MMP-13 Protein Activity is a type of protein that is found inside cells. It was extracted from 3-D cultured constructs and then frozen and pulverized. It was then homogenized in a buffer solution with a protease inhibitor. After that, it was centrifuged and stored at a low temperature. To measure the amount of active MMP-13, a FRET-based assay was used. This assay uses a fluorophore and quencher to measure the amount of MMP-13 that is present. To measure the amount of ECM synthesis, a range of exogenous ATP doses were used. To measure the effect of PPi on MMP-13 activity, chondrocyte monolayer cultures were established and PPi was added to the cultures. To investigate the underlying mechanisms, inhibitors were added to the cultures. Finally, Transmission Electron (TEM) was used to determine the presence of CPPD accumulation in the engineered tissue constructs. Statistical analyses were then used to analyze the collected data.

The researchers found that when they added ATP to the cultures, MMP-13 activity increased in a dose-dependent manner. This means that the more ATP they added, the more MMP-13 activity increased. They also found that the levels of PPi in the media increased significantly when they added a high dose of ATP, but the levels of PPi in the tissue did not appear to be affected. To determine the best dose of ATP to use, the researchers tested a range of doses and measured the effects on ECM synthesis (collagen and proteoglycans) and MMP-13 activity. They found that ECM synthesis and MMP-13 activity increased in response to intermediate doses of ATP, and further increased in response to higher doses of ATP.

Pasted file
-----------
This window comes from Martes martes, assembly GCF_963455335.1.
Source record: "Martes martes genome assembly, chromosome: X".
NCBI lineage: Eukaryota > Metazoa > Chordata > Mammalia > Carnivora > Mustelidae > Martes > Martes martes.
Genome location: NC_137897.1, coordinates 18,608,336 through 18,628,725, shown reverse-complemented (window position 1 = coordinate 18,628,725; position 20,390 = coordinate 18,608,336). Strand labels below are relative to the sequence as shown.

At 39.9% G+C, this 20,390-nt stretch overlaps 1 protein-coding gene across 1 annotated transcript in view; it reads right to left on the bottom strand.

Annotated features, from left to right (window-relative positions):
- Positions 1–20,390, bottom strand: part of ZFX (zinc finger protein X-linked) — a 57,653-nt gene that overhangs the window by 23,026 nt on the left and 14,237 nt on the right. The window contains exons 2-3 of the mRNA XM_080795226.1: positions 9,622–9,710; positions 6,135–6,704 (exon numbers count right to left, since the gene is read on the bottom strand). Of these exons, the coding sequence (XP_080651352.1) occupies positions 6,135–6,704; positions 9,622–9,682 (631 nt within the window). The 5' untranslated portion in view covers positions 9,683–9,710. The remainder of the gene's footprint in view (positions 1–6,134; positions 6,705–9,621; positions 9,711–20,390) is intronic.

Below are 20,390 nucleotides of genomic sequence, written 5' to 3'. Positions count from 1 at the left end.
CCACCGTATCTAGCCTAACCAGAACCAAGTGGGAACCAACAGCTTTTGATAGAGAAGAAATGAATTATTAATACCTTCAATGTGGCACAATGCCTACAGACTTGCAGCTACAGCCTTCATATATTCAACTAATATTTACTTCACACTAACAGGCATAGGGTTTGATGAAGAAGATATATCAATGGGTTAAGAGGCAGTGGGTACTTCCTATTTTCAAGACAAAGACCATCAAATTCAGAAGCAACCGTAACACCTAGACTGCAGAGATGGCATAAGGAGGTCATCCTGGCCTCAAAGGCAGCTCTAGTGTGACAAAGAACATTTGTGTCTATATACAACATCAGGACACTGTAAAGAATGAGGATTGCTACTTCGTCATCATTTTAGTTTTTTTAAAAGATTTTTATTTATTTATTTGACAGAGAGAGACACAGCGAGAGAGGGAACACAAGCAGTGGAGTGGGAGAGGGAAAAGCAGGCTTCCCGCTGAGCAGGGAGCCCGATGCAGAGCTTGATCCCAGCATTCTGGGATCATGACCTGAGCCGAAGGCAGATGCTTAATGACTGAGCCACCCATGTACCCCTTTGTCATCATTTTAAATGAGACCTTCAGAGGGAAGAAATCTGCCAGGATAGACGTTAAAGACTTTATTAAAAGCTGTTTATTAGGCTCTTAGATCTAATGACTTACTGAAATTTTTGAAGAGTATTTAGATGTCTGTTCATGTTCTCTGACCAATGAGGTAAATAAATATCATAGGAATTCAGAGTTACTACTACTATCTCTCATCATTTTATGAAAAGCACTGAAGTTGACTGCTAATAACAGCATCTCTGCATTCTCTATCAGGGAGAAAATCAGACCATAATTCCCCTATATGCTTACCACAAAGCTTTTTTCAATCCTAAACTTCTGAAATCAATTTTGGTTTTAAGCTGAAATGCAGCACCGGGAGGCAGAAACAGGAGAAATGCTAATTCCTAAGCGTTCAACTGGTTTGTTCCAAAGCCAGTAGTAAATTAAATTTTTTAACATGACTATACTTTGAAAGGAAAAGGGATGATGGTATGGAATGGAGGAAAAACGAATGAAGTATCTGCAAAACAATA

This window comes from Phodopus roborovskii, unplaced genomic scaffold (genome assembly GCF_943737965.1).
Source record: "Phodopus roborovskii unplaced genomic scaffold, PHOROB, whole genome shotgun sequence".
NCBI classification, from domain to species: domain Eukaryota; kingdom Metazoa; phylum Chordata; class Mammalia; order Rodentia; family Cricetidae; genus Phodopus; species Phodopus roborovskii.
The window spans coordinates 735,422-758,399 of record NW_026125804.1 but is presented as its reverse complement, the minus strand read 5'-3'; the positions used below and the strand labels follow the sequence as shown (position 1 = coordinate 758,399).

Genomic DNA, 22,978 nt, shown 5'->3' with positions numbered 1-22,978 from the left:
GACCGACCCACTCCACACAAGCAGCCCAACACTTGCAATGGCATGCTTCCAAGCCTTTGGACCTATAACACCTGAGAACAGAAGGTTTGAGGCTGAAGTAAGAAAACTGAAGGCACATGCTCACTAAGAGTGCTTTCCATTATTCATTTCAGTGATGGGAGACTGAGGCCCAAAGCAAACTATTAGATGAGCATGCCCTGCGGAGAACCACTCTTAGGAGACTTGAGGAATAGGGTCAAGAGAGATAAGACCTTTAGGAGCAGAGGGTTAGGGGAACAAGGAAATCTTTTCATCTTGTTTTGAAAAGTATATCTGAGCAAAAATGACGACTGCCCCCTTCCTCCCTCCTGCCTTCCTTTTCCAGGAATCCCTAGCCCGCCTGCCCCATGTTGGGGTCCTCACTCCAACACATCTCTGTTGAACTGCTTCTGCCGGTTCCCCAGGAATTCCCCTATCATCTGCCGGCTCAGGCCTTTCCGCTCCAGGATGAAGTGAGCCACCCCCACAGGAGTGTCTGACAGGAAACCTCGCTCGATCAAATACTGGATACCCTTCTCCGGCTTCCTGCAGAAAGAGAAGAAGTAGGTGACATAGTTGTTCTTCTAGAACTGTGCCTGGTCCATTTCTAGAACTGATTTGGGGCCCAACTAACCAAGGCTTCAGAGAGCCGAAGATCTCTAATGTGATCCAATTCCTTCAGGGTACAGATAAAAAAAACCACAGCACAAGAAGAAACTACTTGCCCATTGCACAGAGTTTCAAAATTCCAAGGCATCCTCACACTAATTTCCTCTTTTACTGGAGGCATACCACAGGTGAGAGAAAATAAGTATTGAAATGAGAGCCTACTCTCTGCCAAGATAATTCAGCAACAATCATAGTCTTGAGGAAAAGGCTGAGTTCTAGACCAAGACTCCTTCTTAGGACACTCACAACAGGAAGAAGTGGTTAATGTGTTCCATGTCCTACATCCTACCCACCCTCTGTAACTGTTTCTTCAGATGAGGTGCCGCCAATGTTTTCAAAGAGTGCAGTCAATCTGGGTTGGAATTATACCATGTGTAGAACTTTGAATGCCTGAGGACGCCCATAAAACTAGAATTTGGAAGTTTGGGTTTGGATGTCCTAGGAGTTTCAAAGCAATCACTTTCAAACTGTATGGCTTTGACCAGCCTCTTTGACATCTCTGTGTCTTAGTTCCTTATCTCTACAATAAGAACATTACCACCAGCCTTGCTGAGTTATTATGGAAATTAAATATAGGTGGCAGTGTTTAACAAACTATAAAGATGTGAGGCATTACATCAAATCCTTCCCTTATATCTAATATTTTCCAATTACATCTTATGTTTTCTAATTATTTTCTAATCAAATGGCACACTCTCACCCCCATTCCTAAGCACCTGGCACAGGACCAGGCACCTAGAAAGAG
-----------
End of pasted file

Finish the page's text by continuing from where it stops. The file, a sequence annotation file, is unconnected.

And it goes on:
In this study, the researchers wanted to see if they could use ATP to improve tissue growth and mechanical properties without the need for mechanical loading. They found that while high doses of ATP (250 μM) had a positive effect, it also caused a catabolic response, which is when the tissue breaks down. To find the optimal dose of ATP, the researchers tested different doses (31.25, 62.5, and 125 μM) to see which one had the best effect on tissue growth and mechanical properties without causing a catabolic response.